The Collegian
Wednesday, September 27, 2023

A World Series of underdogs

The Tampa Bay Rays and the Philadelphia Phillies are two of the last teams I would have expected to be playing in this World Series, which is why I've enjoyed the 2008 postseason so much.

I've watched games during which I was rooting for my favorite team, games during which I was rooting against my least favorite team and games during which I didn't care who won because I didn't have a vested interest in either team. But it's truly rare to find a matchup of teams I want both to have a World Series title.

In a column I wrote at the start of the 2008 season, I joked that aside from changing their name and uniforms, the Tampa Bay Rays were the most consistent team in the American League East division - in that they were consistently known for losing. But since then, everything has changed.

The Tampa Bay Devil Rays finished last in the division every year except for 2004, when they were second-to-last. But the Tampa Bay Rays finished first in their division, and their lack of playoff experience didn't stop them from winning the American League Championship Series.

As the many people on this campus who live "just outside Philly" will tell you, the city of Philadelphia hasn't had much to celebrate for the last few decades. The Philadelphia Flyers won back-to-back Stanley Cups during the 1973-74 and 1974-75 seasons, but never again.

The Philadelphia Eagles' only Super Bowl win was in 1980, the same year as the only World Series the Phillies had won. The Philadelphia 76ers won their most recent NBA title in 1983, and everything since then has been a series of missed opportunities.

If I don't have any particular interest in the teams playing for a title, I always root for the underdog. But with these two teams, I couldn't really decide which team was the greater underdog.

The Rays entered this season with no World Series titles, no AL pennants, no division titles and no winning records during their 10-year history. The Phillies have had all of those during their 125-year history, but most of their success came before I was born.

Before this year, their most recent east division titles were in 2007, 1993 and 1983. The 1983 and 1993 teams were the only ones to advance to the World Series, and they both lost.

The Rays had fewer successful seasons, but the Phillies - and the city of Philadelphia in general - have had a longer history of failure. They aren't like the Red Sox, who until 2004 could win every month but October; they just haven't won much at all.

Last week, I saw Dick Vitale on "SportsCenter," screaming as usual, but not about basketball. He wore a Rays jersey and hat, and it's likely he didn't buy them recently.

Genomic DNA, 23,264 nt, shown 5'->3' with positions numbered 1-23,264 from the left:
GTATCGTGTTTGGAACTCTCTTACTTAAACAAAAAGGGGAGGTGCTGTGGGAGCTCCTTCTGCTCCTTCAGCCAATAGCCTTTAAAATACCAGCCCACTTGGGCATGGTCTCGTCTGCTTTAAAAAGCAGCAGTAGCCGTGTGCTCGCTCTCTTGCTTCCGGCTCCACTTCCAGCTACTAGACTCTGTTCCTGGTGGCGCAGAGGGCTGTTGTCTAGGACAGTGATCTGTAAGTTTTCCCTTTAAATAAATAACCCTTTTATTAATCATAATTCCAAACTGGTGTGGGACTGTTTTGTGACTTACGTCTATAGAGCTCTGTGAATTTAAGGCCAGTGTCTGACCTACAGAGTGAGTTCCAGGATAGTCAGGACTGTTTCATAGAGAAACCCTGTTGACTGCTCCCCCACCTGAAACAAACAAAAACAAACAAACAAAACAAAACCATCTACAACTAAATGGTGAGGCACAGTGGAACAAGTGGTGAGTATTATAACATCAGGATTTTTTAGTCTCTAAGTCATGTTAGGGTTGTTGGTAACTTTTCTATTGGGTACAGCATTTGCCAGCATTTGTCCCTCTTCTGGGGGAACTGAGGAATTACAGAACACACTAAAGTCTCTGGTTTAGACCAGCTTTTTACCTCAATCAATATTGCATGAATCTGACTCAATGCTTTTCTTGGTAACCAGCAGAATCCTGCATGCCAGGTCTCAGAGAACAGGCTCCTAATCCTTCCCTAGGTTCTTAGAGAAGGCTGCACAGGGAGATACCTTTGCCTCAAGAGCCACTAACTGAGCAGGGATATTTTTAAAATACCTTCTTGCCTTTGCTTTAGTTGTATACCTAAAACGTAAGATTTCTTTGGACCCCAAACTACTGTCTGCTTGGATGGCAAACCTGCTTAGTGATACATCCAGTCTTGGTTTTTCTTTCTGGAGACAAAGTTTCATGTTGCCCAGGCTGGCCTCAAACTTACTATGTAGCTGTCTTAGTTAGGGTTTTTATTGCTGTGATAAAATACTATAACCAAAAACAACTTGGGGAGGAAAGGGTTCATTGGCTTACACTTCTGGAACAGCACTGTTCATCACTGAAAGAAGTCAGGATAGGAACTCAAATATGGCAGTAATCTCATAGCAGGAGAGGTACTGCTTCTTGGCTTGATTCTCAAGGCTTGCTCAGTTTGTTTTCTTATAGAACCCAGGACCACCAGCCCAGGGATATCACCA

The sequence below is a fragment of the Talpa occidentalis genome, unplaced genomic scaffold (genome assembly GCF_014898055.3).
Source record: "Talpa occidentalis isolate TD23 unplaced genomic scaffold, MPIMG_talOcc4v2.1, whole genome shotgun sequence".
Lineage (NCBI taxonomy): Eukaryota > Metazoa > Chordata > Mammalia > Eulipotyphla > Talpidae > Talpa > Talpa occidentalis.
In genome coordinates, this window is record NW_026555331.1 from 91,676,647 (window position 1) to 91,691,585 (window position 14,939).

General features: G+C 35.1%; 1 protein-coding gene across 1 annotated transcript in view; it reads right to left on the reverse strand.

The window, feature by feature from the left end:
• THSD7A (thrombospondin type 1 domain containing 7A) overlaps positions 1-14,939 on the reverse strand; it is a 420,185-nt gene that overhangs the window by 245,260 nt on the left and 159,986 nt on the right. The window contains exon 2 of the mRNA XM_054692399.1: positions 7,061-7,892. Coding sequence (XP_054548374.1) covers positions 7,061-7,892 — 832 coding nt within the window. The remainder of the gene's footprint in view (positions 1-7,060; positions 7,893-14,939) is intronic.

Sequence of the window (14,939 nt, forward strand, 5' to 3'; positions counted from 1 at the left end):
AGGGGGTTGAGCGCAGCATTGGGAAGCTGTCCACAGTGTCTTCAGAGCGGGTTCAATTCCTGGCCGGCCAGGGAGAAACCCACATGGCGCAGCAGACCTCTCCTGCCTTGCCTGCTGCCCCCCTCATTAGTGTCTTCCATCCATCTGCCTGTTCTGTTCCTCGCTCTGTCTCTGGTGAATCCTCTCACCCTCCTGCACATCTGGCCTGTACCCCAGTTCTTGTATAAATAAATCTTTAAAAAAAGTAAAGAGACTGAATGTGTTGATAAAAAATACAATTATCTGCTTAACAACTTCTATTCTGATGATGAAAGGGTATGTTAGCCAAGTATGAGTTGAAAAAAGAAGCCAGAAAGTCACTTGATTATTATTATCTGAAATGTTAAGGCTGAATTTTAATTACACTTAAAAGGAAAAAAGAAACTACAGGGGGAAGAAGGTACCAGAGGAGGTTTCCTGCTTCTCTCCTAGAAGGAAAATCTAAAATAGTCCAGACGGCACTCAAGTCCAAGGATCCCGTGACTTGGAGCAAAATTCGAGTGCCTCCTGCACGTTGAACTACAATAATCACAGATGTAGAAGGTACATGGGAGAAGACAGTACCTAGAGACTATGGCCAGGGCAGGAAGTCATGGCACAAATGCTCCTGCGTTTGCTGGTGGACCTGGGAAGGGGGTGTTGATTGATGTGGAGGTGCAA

He told the "SportsCenter" anchor who interviewed him that he'd been going to Rays games for years, and a fellow student who worked for the Rays last summer told me he was indeed one of the team's best-known fans. The anchor asked him why he had supported a team that lost so often, but I don't think it's that hard to understand.

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Often, the most exciting part of a season is the beginning, because there is always the hope that this year will be different. Maybe an injured player is back to full strength, new players have come in from trades, a rookie shows promise or a change in the coaching staff has refocused the team under new leadership.

This season, the Tampa Bay Rays and Philadelphia Phillies rewarded the fans who stuck with them through the (few) high points and the (frequent) low points. They carried that early season hope into the post-season and it was great to see new people making headlines during the playoffs.

This season, the MLB powerhouses watched from home as two of the league's less-renowned teams played for the World Series title. Instead of teams who treat anything less than a World Series title as a disappointment, there were two teams who fully appreciated each win.

Just watch the clip of Akinori Iwamura tagging second base to get the final out of game seven of the ALCS, which sent the Rays to the World Series and the Red Sox home. He jumped in the air as if he was 9, not 29, years old and the entire team piled on top of him in the center of the field.

Neither of these programs is accustomed to winning in October, which makes it even more exciting that they did. The Phillies are the World Series champions, but by making it to that final seven-game series both teams earned people's respect, which is much more than they could count on when their 2007 seasons were over.

Contact staff writer Barrett Neale at

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